And, those were big private equity players involved with taking those companies, taking them over and, then, the downturn hurt them.  But, I also think that there’s been a ton of investments in smaller companies that were kind of either doing greenfield projects or were expanding an acreage position, or something like that, that they’ve been making these investments and these smaller acquisitions through their portfolio companies during the downturn, that stand to do very, very well. 

And, certainly, if you look at the history of private equity, kind of post-shale revolution, I think, as a sector, it’s done extremely well which has, in turn, brought a lot of capital to those funds that provided the dry powder for them to make the investments.

PATRICK STROTH:

Gotcha.  When we’re talking M&A and trends and private equity, that leads into an area that’s another trend that’s been in other sectors, not just energy.  And, that’s the increased usage of an insurance product, called “rep and warranty insurance.” 

And, now, for those of you in the audience that may not have heard of rep and warranty, it is, within a purchase sale agreement, the seller makes a set of disclosures to a buyer about the elements of the company, everything from their ownership structure, their capital, their financing, all the way out to human resources, environmental issues, and all this. 

And, they disclose all of their warts and things to the buyer, and the buyer is responsible to perform due diligence, to test the accuracy of those disclosures.  And, then, they make the decision whether or not to purchase the company at a set price. 

Within those purchase sale agreements is an indemnification clause where, if any of those disclosures are inaccurate, and those inaccuracies, post deal, lead to the buyer suffering financially, within the terms of the contract, the buyer can call back a small or significant portion of the sale proceeds directly from the seller. 

Now, that’s a huge risk for sellers that, for a while, they had no option, and they had to deal with until the insurance industry came in, and they had a product they could say, essentially, they look at the reps and warranties, they look at the due diligence by the buyer, and they exchange for a premium, they’ll insure the deal.  They transfer the indemnity obligation away from the seller to the insurance company.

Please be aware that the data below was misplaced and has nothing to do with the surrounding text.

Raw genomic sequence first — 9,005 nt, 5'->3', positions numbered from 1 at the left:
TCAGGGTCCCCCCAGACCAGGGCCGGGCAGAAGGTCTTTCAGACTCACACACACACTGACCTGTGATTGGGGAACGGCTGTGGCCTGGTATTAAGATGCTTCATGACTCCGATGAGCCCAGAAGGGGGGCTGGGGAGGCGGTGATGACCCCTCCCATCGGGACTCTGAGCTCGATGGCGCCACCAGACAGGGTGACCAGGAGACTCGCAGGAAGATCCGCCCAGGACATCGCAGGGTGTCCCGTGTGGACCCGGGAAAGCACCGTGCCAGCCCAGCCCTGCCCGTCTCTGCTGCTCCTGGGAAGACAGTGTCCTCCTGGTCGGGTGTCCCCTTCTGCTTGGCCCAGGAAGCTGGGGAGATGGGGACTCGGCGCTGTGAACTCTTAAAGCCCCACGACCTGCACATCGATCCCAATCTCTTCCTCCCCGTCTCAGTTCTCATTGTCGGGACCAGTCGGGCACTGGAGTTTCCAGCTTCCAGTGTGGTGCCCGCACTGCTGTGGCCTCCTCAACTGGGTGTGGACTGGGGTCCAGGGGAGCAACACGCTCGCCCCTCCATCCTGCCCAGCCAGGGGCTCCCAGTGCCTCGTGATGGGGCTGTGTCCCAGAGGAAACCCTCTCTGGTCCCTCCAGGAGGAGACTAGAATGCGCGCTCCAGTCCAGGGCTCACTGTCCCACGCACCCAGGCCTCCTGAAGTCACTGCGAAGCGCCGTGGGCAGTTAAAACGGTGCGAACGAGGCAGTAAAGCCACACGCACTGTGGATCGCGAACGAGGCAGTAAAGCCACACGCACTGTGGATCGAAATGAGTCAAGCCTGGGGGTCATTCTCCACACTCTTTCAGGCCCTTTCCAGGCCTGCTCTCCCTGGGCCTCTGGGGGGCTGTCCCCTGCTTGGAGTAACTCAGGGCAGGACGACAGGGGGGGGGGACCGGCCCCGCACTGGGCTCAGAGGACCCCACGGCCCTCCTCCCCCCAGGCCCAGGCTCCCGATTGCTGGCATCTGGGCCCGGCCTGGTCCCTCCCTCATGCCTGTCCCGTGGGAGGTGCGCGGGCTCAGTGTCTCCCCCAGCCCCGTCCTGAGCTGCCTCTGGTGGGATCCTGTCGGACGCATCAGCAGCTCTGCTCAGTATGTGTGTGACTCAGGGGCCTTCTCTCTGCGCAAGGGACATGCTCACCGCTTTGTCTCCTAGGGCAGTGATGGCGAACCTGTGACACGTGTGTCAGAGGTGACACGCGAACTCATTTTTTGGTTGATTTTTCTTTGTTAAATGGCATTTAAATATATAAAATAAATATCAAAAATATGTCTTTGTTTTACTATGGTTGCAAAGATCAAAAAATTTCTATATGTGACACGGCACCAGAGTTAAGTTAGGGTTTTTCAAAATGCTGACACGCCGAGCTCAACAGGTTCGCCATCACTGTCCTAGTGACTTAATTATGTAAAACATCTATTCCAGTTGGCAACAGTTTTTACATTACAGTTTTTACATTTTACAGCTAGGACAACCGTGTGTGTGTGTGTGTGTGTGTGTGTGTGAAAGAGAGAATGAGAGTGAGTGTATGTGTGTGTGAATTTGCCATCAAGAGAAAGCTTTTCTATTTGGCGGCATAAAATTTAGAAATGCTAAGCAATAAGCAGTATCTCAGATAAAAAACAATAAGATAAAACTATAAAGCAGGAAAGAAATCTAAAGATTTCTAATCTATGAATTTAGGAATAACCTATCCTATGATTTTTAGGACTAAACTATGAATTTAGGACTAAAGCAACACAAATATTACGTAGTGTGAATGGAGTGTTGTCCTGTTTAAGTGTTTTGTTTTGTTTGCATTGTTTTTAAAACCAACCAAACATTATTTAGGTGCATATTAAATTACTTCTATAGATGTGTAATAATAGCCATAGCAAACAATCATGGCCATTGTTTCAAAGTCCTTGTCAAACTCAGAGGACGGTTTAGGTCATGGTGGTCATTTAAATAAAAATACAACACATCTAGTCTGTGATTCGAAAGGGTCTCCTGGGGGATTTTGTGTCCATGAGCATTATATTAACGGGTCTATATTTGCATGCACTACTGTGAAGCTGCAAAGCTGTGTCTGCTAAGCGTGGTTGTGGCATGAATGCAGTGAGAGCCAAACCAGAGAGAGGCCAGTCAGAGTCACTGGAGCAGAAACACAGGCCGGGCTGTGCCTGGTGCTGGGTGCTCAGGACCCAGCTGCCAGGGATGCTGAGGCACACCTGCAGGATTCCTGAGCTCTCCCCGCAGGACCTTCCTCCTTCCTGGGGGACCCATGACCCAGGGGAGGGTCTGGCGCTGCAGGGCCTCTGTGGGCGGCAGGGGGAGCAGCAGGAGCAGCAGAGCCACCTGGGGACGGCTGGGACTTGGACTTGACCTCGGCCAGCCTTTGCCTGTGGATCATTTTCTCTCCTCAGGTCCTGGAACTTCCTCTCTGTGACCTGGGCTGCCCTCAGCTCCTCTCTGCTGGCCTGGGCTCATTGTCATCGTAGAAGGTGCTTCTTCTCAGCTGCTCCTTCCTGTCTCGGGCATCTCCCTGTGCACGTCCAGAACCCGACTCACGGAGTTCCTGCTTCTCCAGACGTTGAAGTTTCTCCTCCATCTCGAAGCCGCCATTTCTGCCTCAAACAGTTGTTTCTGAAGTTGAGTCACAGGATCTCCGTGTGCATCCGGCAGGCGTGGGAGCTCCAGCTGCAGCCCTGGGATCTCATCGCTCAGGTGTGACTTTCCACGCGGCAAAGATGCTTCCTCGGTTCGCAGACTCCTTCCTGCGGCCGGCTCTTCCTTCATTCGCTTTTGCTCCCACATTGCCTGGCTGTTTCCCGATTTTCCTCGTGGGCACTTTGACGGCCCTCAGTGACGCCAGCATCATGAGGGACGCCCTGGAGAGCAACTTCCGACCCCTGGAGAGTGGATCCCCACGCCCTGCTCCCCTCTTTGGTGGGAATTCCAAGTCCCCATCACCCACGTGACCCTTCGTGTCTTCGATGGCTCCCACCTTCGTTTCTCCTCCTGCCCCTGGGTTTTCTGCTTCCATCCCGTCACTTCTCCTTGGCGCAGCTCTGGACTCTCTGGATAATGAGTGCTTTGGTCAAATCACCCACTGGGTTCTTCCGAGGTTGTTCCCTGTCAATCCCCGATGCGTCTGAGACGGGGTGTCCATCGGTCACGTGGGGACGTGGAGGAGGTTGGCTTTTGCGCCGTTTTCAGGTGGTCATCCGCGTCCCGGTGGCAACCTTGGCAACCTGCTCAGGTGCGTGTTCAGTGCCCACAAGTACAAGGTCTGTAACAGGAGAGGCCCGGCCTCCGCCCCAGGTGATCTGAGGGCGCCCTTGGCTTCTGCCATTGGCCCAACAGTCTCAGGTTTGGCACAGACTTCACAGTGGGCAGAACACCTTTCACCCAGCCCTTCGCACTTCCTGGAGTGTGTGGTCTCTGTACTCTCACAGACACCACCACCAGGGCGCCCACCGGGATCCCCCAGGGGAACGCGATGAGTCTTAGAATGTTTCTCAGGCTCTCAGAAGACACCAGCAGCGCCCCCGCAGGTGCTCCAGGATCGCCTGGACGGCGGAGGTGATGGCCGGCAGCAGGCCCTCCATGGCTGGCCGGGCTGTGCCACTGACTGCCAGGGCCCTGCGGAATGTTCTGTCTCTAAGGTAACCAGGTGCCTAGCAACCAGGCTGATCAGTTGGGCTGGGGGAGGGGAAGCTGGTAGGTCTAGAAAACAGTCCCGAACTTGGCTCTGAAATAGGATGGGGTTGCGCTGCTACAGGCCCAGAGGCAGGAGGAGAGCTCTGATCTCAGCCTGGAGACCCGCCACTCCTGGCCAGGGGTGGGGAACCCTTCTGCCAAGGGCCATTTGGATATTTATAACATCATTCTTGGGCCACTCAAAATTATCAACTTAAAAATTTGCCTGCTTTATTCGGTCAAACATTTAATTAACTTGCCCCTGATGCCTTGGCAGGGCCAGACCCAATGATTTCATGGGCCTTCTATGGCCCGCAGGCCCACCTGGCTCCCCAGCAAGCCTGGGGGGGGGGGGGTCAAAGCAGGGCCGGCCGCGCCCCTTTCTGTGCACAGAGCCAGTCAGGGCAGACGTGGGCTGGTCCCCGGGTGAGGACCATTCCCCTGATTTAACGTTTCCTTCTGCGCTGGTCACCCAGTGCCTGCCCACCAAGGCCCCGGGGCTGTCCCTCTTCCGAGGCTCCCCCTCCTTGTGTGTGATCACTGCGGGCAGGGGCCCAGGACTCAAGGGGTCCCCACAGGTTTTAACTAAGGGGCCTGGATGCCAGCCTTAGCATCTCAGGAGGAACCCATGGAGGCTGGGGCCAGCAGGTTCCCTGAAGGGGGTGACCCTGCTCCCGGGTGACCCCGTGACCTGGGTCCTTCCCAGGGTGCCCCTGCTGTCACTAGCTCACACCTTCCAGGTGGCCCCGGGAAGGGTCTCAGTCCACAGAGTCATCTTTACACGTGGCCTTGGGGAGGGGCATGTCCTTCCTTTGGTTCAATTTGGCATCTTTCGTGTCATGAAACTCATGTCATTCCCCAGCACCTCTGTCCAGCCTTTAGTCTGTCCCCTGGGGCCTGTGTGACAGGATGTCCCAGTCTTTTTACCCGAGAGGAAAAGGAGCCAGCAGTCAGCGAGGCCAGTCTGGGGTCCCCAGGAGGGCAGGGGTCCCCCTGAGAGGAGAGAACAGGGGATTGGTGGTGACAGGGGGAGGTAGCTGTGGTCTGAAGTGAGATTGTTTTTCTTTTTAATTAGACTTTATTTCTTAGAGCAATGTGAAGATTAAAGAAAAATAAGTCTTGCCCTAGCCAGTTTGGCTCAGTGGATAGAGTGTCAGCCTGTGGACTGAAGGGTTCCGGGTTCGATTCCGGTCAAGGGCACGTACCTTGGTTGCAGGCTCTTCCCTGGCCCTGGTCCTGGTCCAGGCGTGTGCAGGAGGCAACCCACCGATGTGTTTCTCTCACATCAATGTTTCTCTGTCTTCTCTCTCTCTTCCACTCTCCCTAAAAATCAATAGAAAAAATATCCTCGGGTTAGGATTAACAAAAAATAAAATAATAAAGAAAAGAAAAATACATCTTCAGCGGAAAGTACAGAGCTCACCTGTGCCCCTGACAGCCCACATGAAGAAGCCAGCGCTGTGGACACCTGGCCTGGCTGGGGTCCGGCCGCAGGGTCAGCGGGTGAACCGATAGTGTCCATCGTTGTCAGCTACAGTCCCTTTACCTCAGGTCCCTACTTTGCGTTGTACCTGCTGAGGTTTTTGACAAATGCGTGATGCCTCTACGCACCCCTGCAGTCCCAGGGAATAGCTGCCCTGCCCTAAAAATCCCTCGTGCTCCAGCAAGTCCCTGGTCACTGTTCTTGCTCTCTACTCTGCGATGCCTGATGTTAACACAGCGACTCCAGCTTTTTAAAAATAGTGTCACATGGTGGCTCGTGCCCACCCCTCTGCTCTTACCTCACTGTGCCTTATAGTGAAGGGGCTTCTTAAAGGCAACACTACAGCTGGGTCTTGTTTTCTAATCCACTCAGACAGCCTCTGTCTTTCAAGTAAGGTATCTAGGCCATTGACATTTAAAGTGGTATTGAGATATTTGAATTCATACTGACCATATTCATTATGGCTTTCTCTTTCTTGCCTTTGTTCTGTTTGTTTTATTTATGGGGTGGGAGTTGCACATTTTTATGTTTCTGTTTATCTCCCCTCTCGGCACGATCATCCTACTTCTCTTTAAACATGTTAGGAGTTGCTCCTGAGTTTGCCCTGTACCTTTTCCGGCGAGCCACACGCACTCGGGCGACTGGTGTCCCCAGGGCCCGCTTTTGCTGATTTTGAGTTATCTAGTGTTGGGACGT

Buyers like it because, if they do suffer financial loss, they just go to the insurance company.  They don’t have to spend the time or the expense pursuing the seller in court to get a recovery.  Sellers love this because they get a clean exit.  They get their funds at closing.  And, they don’t worry about a clawback, because any event is then covered by insurance.

It's been something that’s been growing in other segments and, Jimmy, what have you seen in the energy sector?

JIMMY VALLEE:

Well, we’re also seeing a rise in the use of rep and warranty insurance.  In fact, as I was listening to your description, I found myself wondering, it is an indemnity, which is effectively what an insurance policy is, and I kind of scratched my head why it hadn’t developed more in the past.  But, I think, with the significant rise of private equity… 

You know, when a private equity firm is on the sale side, you mentioned a clean exit. 

That’s exactly what they want.  They want to be able to exit and know that they can distribute the net proceeds from the transaction to their investors without having to worry about some type of an overhang like an indemnity or some type of clawback.